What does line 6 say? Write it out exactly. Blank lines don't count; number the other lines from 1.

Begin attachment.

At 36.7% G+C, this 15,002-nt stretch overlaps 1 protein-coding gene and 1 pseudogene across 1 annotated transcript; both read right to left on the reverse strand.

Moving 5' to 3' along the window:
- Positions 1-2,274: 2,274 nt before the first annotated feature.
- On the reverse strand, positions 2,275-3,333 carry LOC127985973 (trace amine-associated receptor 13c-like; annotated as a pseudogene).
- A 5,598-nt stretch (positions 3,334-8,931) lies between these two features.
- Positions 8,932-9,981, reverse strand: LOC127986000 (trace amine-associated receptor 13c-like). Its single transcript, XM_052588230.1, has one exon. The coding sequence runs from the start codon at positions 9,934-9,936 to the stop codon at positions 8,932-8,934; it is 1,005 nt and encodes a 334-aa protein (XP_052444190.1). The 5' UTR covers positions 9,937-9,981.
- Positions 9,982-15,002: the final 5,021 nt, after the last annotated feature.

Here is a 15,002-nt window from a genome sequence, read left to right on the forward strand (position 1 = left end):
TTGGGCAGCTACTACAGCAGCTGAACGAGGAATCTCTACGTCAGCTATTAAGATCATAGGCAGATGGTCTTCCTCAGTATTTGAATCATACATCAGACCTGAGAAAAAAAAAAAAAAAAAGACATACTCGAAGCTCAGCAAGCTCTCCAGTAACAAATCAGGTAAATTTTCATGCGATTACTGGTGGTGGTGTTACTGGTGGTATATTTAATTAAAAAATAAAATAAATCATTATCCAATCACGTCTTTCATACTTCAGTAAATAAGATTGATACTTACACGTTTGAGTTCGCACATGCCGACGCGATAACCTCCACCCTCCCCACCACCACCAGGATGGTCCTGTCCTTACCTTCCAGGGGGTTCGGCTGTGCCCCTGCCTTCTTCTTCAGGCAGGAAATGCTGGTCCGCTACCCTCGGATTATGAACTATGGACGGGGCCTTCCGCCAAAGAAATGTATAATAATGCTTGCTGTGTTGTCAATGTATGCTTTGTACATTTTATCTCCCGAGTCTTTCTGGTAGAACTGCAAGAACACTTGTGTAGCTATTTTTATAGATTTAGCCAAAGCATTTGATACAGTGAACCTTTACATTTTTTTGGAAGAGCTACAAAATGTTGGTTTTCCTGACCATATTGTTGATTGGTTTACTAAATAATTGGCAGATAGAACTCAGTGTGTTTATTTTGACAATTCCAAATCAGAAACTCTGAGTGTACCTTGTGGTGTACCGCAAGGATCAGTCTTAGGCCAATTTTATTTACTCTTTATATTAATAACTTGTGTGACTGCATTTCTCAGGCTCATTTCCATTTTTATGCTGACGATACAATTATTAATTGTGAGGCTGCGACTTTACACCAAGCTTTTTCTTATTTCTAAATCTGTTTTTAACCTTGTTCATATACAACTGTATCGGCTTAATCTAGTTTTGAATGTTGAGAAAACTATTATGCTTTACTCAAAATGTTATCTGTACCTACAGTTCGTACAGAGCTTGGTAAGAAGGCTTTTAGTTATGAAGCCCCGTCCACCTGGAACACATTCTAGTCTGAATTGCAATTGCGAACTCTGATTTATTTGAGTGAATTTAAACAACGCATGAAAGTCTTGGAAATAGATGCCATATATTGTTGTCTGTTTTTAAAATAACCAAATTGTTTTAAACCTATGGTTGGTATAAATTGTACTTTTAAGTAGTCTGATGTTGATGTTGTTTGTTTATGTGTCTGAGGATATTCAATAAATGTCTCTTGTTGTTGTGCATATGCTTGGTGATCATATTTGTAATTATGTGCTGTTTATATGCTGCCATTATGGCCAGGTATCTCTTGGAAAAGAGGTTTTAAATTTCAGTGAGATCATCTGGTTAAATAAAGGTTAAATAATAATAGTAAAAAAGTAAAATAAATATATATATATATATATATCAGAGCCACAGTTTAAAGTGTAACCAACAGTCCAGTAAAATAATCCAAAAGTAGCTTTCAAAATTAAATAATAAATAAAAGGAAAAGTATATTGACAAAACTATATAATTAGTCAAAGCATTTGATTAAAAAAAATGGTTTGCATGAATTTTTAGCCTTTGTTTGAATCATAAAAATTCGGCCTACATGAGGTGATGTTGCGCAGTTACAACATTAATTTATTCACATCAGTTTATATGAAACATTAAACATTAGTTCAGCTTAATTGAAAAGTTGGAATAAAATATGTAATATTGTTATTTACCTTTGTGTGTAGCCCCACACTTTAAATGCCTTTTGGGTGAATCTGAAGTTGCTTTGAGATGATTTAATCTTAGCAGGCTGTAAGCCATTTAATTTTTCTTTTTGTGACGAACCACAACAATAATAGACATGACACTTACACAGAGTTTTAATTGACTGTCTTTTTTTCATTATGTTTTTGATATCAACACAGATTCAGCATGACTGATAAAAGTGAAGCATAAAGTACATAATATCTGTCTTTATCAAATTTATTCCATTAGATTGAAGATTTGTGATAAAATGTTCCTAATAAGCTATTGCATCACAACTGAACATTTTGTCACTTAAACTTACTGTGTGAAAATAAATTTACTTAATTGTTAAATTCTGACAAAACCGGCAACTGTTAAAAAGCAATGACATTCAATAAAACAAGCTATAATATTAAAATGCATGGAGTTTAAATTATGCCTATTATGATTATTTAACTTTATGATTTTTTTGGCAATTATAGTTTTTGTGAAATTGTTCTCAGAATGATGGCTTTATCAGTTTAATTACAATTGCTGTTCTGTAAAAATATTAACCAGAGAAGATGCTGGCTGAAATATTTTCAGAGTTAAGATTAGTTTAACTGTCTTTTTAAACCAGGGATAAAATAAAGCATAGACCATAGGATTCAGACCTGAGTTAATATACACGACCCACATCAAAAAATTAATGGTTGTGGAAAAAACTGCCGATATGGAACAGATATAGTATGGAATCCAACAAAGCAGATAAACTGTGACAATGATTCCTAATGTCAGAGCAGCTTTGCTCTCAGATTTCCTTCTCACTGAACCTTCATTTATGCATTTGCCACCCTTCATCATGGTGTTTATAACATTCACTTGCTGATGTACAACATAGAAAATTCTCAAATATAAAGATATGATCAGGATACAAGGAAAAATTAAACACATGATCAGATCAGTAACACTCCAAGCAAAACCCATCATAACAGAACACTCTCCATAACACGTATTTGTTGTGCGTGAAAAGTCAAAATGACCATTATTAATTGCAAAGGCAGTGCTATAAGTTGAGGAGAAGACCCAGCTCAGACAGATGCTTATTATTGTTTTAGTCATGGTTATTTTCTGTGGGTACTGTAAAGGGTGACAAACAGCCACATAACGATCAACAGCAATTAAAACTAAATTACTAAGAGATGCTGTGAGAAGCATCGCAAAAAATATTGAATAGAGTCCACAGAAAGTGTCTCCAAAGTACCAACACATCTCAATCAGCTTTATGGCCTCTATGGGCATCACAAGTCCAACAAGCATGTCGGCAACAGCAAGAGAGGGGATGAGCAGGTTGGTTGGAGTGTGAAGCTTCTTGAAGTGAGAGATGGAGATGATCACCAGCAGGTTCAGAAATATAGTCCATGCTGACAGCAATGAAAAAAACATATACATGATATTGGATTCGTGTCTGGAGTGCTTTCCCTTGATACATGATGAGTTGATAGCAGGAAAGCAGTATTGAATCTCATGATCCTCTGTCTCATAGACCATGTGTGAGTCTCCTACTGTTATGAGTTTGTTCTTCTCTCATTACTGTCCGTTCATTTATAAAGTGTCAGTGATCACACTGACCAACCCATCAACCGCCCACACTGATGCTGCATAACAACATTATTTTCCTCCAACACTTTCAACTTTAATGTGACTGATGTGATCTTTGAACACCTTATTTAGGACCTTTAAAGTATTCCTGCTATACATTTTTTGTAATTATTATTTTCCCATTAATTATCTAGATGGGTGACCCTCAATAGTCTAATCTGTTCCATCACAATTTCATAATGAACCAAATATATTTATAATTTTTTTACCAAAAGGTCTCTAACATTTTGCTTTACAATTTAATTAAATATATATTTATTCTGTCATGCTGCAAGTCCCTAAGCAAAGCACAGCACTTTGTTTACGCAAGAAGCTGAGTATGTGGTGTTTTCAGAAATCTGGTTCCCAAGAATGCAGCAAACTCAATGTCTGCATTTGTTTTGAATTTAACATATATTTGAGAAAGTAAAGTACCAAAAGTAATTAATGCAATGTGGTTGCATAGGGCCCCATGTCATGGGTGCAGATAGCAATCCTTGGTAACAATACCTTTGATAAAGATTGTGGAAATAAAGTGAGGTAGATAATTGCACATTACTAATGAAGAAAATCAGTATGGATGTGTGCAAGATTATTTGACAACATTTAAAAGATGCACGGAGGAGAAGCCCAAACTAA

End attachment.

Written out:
- Positions 8,932-9,981, reverse strand: LOC127986000 (trace amine-associated receptor 13c-like). Its single transcript, XM_052588230.1, has one exon. The coding sequence runs from the start codon at positions 9,934-9,936 to the stop codon at positions 8,932-8,934; it is 1,005 nt and encodes a 334-aa protein (XP_052444190.1). The 5' UTR covers positions 9,937-9,981.